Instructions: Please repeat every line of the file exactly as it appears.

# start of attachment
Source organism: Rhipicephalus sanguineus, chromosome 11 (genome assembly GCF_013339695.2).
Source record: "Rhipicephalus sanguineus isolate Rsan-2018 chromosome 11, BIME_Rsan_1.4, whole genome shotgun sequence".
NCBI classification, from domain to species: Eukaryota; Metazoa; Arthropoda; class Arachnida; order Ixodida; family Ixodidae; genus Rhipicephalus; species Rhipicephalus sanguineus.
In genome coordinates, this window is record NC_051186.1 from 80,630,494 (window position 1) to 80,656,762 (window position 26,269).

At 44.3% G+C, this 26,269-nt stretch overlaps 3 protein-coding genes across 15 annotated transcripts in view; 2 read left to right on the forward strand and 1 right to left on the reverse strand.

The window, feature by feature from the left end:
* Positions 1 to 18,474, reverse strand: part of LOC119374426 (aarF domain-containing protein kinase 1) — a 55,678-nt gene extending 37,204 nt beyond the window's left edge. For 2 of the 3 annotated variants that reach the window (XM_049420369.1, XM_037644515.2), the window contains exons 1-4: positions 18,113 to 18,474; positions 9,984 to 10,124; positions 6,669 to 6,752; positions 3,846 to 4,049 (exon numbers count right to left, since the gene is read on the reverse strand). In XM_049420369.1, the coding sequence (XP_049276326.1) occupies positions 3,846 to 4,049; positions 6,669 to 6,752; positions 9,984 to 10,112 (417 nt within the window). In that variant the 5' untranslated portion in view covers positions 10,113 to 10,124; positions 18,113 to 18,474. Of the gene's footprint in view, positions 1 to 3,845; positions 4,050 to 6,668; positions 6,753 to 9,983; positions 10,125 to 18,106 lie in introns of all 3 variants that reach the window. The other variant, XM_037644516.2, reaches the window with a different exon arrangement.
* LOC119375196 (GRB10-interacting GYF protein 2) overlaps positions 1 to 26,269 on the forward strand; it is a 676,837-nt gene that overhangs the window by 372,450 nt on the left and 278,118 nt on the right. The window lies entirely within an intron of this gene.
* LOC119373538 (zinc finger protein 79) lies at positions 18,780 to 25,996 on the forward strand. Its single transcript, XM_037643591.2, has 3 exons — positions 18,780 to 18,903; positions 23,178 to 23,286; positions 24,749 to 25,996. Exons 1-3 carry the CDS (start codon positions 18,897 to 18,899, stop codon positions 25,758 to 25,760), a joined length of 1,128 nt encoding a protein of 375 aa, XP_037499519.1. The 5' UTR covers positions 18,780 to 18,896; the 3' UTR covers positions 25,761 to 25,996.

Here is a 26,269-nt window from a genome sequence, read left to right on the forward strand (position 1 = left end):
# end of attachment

Source organism: Rhipicephalus sanguineus, chromosome 11 (genome assembly GCF_013339695.2).
Source record: "Rhipicephalus sanguineus isolate Rsan-2018 chromosome 11, BIME_Rsan_1.4, whole genome shotgun sequence".
NCBI classification, from domain to species: Eukaryota; Metazoa; Arthropoda; class Arachnida; order Ixodida; family Ixodidae; genus Rhipicephalus; species Rhipicephalus sanguineus.
In genome coordinates, this window is record NC_051186.1 from 80,630,494 (window position 1) to 80,656,762 (window position 26,269).

At 44.3% G+C, this 26,269-nt stretch overlaps 3 protein-coding genes across 15 annotated transcripts in view; 2 read left to right on the forward strand and 1 right to left on the reverse strand.

The window, feature by feature from the left end:
* Positions 1 to 18,474, reverse strand: part of LOC119374426 (aarF domain-containing protein kinase 1) — a 55,678-nt gene extending 37,204 nt beyond the window's left edge. For 2 of the 3 annotated variants that reach the window (XM_049420369.1, XM_037644515.2), the window contains exons 1-4: positions 18,113 to 18,474; positions 9,984 to 10,124; positions 6,669 to 6,752; positions 3,846 to 4,049 (exon numbers count right to left, since the gene is read on the reverse strand). In XM_049420369.1, the coding sequence (XP_049276326.1) occupies positions 3,846 to 4,049; positions 6,669 to 6,752; positions 9,984 to 10,112 (417 nt within the window). In that variant the 5' untranslated portion in view covers positions 10,113 to 10,124; positions 18,113 to 18,474. Of the gene's footprint in view, positions 1 to 3,845; positions 4,050 to 6,668; positions 6,753 to 9,983; positions 10,125 to 18,106 lie in introns of all 3 variants that reach the window. The other variant, XM_037644516.2, reaches the window with a different exon arrangement.
* LOC119375196 (GRB10-interacting GYF protein 2) overlaps positions 1 to 26,269 on the forward strand; it is a 676,837-nt gene that overhangs the window by 372,450 nt on the left and 278,118 nt on the right. The window lies entirely within an intron of this gene.
* LOC119373538 (zinc finger protein 79) lies at positions 18,780 to 25,996 on the forward strand. Its single transcript, XM_037643591.2, has 3 exons — positions 18,780 to 18,903; positions 23,178 to 23,286; positions 24,749 to 25,996. Exons 1-3 carry the CDS (start codon positions 18,897 to 18,899, stop codon positions 25,758 to 25,760), a joined length of 1,128 nt encoding a protein of 375 aa, XP_037499519.1. The 5' UTR covers positions 18,780 to 18,896; the 3' UTR covers positions 25,761 to 25,996.

Here is a 26,269-nt window from a genome sequence, read left to right on the forward strand (position 1 = left end):